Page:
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The Step by Step Guide to Brainstorming
By Jeffrey Baumgartner
Preface: Brainstorming Is Not an Effective Creativity Tool
Before you read the article below, there is one thing you should know. Brainstorming
is not a very good way to generate creative ideas. This has been demonstrated
in a number of scientific studies performed over the years. To learn more about
why brainstorming does not work, read
The article below was first written in 1997. Since then and, particularly,
since 2004, I have learned a great deal about how individuals and groups generate
creative ideas. You can read some of my findings
here. In 2011, I completed development of an alternative to brainstorming:
anticonventional thinking (ACT). ACT addresses
the inherent weaknesses of brainstorming and is modelled on the way artists,
musicians, scientists and other creative people develop ideas.
Meanwhile, I leave the original text of the Step by Step Guide to Brainstorming
below for archival purposes.
The Step by Step Guide to Brainstorming
Brainstorming can be an effective way to generate lots of ideas on a
specific issue and then determine which idea – or ideas –
is the best solution. Brainstorming is most effective with groups of 8-12
people and should be performed in a relaxed environment. If participants
feel free to relax and joke around, they'll stretch their minds further
and therefore produce more creative ideas.
A brainstorming session requires a facilitator, a brainstorming space
and something on which to write ideas, such as a white-board a flip chart
or software tool. The facilitator's responsibilities include guiding the
session, encouraging participation and writing ideas down.
Brainstorming works best with a varied group of people. Participants
should come from various departments across the organisation and have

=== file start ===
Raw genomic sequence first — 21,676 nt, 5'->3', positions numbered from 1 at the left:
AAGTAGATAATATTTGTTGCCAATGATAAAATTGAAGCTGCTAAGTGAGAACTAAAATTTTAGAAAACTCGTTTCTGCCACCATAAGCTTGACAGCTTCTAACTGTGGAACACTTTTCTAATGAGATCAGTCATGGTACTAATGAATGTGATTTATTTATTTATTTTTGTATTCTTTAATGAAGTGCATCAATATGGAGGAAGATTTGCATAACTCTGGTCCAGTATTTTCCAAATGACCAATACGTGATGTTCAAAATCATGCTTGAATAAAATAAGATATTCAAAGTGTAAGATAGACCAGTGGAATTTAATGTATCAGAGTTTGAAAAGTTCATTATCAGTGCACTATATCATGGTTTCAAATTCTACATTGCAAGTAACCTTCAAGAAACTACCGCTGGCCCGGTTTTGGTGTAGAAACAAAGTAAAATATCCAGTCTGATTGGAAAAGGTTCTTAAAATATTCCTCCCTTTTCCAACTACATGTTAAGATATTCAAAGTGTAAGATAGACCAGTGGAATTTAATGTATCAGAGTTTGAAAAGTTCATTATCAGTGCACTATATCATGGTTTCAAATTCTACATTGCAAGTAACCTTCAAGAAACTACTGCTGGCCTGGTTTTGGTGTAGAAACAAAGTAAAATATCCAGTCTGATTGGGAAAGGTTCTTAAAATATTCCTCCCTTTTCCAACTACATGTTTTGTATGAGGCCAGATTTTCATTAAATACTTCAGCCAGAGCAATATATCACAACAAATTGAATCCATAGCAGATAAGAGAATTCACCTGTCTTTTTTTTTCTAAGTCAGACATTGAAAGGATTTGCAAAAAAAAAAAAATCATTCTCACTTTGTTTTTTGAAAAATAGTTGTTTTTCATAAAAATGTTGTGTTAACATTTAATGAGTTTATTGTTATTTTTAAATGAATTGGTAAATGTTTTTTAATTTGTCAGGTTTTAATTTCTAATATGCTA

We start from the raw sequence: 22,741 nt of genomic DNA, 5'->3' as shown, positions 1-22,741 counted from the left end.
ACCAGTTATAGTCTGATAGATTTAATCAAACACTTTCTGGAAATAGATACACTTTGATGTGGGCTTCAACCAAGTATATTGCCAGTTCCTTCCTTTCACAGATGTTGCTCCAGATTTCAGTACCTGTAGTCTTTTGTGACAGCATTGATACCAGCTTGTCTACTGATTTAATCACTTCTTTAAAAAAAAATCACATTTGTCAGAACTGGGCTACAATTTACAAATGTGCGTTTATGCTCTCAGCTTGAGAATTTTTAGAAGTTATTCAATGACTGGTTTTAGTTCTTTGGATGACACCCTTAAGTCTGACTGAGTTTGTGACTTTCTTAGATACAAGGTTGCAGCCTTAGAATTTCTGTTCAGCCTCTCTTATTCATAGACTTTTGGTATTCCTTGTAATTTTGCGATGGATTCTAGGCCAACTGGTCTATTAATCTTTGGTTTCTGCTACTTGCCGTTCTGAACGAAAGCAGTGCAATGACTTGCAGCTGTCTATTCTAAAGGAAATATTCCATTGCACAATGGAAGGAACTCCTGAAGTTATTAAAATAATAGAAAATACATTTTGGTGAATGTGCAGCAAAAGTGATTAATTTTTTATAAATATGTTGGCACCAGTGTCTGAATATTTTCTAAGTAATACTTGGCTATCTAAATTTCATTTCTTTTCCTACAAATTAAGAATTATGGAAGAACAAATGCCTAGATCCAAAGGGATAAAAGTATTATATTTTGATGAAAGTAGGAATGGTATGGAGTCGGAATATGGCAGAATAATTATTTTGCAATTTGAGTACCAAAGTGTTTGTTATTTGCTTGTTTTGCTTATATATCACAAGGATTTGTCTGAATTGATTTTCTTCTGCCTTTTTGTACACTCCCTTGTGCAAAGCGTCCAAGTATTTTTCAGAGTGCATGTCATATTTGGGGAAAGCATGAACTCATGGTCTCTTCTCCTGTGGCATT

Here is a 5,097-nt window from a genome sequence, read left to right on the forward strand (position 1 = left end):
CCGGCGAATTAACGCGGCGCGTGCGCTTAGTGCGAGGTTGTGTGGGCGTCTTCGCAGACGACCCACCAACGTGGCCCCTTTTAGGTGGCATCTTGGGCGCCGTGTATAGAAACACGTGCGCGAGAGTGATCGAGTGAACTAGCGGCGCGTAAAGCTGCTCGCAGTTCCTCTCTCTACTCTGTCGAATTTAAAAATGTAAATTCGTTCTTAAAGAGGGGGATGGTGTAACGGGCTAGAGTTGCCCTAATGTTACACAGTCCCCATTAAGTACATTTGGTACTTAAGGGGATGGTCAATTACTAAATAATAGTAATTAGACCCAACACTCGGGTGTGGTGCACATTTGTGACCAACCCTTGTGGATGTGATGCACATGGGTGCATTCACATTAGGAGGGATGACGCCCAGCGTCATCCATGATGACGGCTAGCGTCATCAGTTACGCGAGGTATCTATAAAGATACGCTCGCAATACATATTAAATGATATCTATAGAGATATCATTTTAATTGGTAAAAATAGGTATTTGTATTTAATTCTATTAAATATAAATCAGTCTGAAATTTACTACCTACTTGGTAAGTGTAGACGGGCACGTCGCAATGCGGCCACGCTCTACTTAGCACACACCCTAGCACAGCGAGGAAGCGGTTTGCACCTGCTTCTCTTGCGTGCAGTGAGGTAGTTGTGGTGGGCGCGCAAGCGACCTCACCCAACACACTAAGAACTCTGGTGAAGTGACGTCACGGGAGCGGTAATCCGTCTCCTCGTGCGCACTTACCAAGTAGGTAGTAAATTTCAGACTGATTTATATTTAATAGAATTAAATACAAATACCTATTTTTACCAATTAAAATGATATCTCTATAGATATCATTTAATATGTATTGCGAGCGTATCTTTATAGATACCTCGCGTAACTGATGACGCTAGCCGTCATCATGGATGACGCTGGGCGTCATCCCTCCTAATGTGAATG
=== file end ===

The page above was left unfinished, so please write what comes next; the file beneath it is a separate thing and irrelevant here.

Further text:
different backgrounds. Even in specialist areas, outsiders can bring fresh
ideas that can inspire the experts.
There are numerous approaches to brainstorming, but the traditional approach
is generally the most effective because it is the most energetic and openly
collaborative, allowing participants to build on each others' ideas.
Creativity exercises, relaxation exercises or other fun activities before
the session can help participants relax their minds so that they will
be more creative during the brainstorming session.
Step by Step
Define your problem or issue as a creative challenge. This is extremely
important. A badly designed challenge could lead to lots of ideas
which fail to solve your problem. A well designed creative challenge
generates the best ideas to solve your problem. Creative challenges
typically start with: "In what ways might we...?" or "How
could we...?" Your creative challenge should be concise, to the
point and exclude any information other than the challenge itself.
For example: "In what ways might we improve product X?"
or "How could we encourage more local people to join our club?"
Click here to read Dr. Arthur Van
Gundy's The care and framing of strategic innovation challenges
(PDF document: 537kb)
Give yourselves a time limit. We recommend around 25 minutes, but
experience will show how much time is required. Larger groups may
need more time to get everyone's ideas out. Alternatively, give yourself
an idea limit. At minimum, push for 50 ideas. But 100 ideas is even
Once the brainstorming starts, participants shout out solutions to
the problem while the facilitator writes them down – usually
on a white board or flip-chart for all to see. There must be absolutely
no criticizing of ideas. No matter how daft, how impossible or how
silly an idea is, it must be written down. Laughing is to be encouraged.
Criticism is not.
Once your time is up, select the five ideas which you like best.
Make sure everyone involved in the brainstorming session is in agreement.
Write down about five criteria for judging which ideas best solve
your problem. Criteria should start with the word "should", for example,
"it should be cost effective", "it should be legal", "it should be
possible to finish before July 15", etc.
Give each idea a score of 0 to 5 points depending on how well it
meets each criterion. Once all of the ideas have been scored for each
criterion, add up the scores.
- The idea with the highest score will best solve your problem. But
you should keep a record of all of your best ideas and their scores
in case your best idea turns out not to be workable.
© 1997, 2002, 2003, 2005, 2006, 2012 jpb.com
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